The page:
U.S. bank OKs loan for huge new Australian iron mine

Iron Range newsU.S. bank has approved a $694 million loan to a new Australian iron mine despite concerns by Minnesota officials that the deal will affect the market for Iron Range taconite. This new Roy Hill mine will soon outpace all U.S. iron ore production and could potentially affect prices in the Asian market, key to the growing demand for steel that has sustained a strong recovery in the iron ore industry.

From the John Myers story in the Duluth News Tribune:

The Roy Hill project in Australia’s outback is so big and so remote that entire new cities, ocean ports, roads, an airport and a 220-mile railroad are being built for a single mine that annually will produce 55 million tons — more iron ore than all U.S. mines combined. The project is owned by billionaire Gina Rinehart, the richest person in Australia.

Cliffs says the deal unfairly benefits the massive mine in the competitive global market for iron ore. (Cliffs also owns and operates iron mines in Australia and Canada.) It’s not the Australian mine that Cliffs had any thoughts of stopping, but the investment by a U.S. government-sanctioned bank tilting the playing field.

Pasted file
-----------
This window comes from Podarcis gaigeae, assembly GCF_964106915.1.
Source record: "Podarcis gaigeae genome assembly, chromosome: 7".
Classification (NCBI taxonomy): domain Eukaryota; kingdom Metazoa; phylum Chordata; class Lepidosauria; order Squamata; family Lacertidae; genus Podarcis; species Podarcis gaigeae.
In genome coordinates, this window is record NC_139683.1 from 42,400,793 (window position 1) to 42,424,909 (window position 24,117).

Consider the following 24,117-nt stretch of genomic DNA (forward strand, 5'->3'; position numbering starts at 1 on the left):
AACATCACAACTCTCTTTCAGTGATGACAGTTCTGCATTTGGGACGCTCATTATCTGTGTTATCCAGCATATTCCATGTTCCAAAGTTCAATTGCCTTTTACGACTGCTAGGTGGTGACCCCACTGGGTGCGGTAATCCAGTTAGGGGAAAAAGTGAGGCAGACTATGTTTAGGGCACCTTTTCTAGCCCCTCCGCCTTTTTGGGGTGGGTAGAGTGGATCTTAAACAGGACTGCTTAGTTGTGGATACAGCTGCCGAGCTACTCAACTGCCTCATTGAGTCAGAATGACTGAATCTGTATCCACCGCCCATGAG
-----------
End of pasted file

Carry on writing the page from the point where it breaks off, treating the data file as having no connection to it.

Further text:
Cliffs officials had said Roy Hill will “substantially injure U.S. iron ore producers” by pushing down the global price of iron ore by increasing the supply of iron ore. Cheaper ore to Asia probably will displace any potential North American ore sales to Asia. But it also means cheaper Asian steel that could displace U.S.-made steel, further reducing demand for Minnesota ore.

Northern Minnesota was in the same situation when the first iron mines started. In that case, it was the infusion of cash from titans of industry like John Rockefeller and Andrew Carnegie that made it possible to settle the area. Those were guys who didn’t wait around for global financing packages to materialize.

Speak Your Mind


This site uses Akismet to reduce spam. Learn how your comment data is processed.